(back) Subject: Guilmant Sonata From: "Judy A. Ollikkala" <71431.2534@compuserve.com> Date: Thu, 10 Aug 2000 07:10:50 -0400   There was indeed an error made in the OHS Handbook, pointed out to me by Jean-Guy Proulx, organist of the program. The Reboulot piece was a short one played from the front console, only the two pieces were played after the hymn. Reboulot was Proulx's teacher, still alive and in his eighties. I can't find my handbook either! Here somewhere. I will be at the OHS Boston Convention on Tuesday and Wed. August 22 and 23rd. Helping with buses, of course!! Judy Ollikkala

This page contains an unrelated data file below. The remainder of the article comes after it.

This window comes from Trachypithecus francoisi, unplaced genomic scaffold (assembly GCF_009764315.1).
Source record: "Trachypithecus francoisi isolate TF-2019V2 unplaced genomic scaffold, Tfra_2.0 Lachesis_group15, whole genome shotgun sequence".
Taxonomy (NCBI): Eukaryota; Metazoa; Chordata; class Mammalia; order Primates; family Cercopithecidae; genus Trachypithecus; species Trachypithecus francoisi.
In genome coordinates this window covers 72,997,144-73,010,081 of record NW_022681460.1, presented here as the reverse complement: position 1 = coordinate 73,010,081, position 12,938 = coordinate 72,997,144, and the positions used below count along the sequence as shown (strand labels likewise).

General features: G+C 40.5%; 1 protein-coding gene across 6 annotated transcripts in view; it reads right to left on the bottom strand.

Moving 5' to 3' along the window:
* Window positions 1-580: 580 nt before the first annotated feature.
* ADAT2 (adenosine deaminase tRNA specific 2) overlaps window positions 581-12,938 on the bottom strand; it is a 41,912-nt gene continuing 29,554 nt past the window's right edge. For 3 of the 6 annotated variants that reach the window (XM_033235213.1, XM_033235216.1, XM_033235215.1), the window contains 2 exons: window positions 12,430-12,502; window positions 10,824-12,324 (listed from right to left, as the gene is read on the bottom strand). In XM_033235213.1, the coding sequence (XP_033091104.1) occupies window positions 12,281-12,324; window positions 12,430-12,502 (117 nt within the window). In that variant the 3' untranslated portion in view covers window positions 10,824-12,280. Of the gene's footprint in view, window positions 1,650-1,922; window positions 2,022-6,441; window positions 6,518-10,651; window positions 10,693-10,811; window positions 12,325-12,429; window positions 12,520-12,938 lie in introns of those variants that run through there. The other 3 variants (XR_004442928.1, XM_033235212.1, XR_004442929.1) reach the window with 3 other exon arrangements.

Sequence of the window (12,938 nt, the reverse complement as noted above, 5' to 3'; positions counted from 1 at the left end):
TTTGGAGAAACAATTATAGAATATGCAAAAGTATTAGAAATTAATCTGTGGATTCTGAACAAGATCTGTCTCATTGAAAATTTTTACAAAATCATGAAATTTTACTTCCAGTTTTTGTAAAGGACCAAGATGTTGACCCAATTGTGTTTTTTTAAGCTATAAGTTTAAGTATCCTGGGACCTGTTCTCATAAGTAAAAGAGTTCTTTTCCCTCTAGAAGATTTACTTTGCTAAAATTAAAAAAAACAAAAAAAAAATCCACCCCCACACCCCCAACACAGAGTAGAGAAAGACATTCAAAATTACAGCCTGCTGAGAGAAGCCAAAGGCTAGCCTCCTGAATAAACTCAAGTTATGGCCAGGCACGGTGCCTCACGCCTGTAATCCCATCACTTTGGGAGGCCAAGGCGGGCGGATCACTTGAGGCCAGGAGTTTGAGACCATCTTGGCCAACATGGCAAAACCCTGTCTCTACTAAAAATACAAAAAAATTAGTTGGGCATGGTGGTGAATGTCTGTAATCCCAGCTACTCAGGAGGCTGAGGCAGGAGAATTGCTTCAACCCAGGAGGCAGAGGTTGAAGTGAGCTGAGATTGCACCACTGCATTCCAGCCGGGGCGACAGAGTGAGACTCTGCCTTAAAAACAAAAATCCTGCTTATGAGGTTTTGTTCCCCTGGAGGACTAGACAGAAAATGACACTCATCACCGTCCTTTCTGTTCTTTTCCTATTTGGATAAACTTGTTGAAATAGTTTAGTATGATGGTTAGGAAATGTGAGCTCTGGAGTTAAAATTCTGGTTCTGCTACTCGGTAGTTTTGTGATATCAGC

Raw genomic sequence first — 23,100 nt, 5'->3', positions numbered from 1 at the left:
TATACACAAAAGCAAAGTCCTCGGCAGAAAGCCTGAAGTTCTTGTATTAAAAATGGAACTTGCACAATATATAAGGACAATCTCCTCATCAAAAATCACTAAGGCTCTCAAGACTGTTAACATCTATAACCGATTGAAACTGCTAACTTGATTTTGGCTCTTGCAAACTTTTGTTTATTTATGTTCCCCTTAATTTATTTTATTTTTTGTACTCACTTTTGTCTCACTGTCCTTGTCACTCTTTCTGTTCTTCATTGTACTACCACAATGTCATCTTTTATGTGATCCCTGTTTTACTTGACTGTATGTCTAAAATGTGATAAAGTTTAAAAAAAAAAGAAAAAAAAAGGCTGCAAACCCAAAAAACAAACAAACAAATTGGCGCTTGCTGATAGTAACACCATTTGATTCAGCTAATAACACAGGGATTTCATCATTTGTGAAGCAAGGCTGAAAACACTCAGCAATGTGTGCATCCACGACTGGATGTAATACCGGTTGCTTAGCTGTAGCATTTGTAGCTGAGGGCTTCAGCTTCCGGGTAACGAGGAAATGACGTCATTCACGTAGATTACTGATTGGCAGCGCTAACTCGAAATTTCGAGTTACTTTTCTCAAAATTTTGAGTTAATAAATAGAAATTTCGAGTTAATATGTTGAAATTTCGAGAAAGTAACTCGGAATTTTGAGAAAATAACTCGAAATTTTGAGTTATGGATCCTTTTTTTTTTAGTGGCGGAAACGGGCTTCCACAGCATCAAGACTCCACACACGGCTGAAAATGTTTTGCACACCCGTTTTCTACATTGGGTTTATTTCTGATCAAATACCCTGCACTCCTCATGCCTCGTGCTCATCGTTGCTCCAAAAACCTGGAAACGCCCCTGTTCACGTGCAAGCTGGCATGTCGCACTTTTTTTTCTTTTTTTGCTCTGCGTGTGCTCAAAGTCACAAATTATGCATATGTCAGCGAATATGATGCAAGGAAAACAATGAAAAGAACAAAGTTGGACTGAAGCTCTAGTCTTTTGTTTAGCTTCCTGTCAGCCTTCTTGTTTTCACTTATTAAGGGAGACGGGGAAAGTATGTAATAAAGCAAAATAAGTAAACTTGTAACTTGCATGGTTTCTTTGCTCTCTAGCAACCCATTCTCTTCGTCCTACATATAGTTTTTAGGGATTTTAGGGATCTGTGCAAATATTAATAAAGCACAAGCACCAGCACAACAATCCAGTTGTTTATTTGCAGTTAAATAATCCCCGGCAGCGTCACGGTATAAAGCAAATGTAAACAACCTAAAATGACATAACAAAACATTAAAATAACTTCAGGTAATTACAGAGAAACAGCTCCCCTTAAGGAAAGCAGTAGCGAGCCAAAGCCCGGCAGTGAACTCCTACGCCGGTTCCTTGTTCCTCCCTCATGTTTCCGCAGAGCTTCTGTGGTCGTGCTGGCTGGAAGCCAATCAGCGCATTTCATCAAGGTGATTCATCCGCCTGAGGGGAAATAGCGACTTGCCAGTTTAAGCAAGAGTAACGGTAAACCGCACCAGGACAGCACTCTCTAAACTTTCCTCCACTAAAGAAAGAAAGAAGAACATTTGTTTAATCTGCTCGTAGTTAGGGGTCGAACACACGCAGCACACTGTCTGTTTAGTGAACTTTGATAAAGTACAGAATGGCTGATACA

(back) Subject: Re: Interesting item on eBay web site item#405275755: Rare HammondOrgan Concert E (LOW RESERVE!) From: "John Andrews" <tonal@connect.net.au> Date: Fri, 11 Aug 2000 00:13:02 +1000   'evenin' all...   In an interview with George Wright concerning his relationship with Jesse Crawford, George described his visit to Jesse at J's New York apartment. Seems "the man" had a Concert E. Must say at least a little about its desirability?   Cheers, John Andrews Sydney... the Arts End of the World   ----- Original Message ----- From: <desertbob@rglobal.net> To: <pipechat@pipechat.org> Sent: Thursday, August 10, 2000 10:02 AM Subject: Interesting item on eBay web site item#405275755: Rare = HammondOrgan Concert E (LOW RESERVE!)     > For those who've never seen one, here's a Hammond Concert Model E, about as "pipey" as Hammond got until the G-100 of 1964. You can't really see them, but this baby's even got the old Kimball sliding rod swell shoe indicators, one for Great, one for Swell! Four toe studs, too! > > NOTE: Ownership of one of these OR a G-100 is a prerequisite for HamGod status over on the HamTech list! > > Title of item: Rare Hammond Organ Concert E (LOW RESERVE!) > Seller: info@bborgan.com > Starts: Aug-09-00 11:36:03 PDT > Ends: Aug-16-00 11:36:03 PDT > Price: Starts at $50.00 > To bid on the item, go to: http://cgi.ebay.com/aw-cgi/eBayISAPI.dll?ViewItem&item=3D405275755 > > > Item Description: > Rare Hammond Conert E model. This Gothic Style organ was in production from July 1937 to July 1942. Comes with bench and 32-note concave detachable pedal board. It has separate adjustable temulant control for both keyboards. What also makes this organ special is that it has two expression pedals and presets for the pedal board. This organ came out of = a little church in Minnesota. It has some dings and scratches. Works well, = but could use TLC. Feel Free to E-mail me for additional information. High bidder pays actual shipping cost. I can help with shipping arrangements. = I will take a money order, personal check, Visa or Mastercard. > *** Special note: This organ was retrofitted with SMOOTH DRAWBARS!!!!!! > > > > > > Visit eBay, the world's largest Personal Trading Community at http://www.ebay.com > > "Pipe Up and Be Heard!" > PipeChat: A discussion List for pipe/digital organs & related topics > HOMEPAGE : http://www.pipechat.org > List: mailto:pipechat@pipechat.org > Administration: mailto:admin@pipechat.org > Subscribe/Unsubscribe: mailto:requests@pipechat.org > >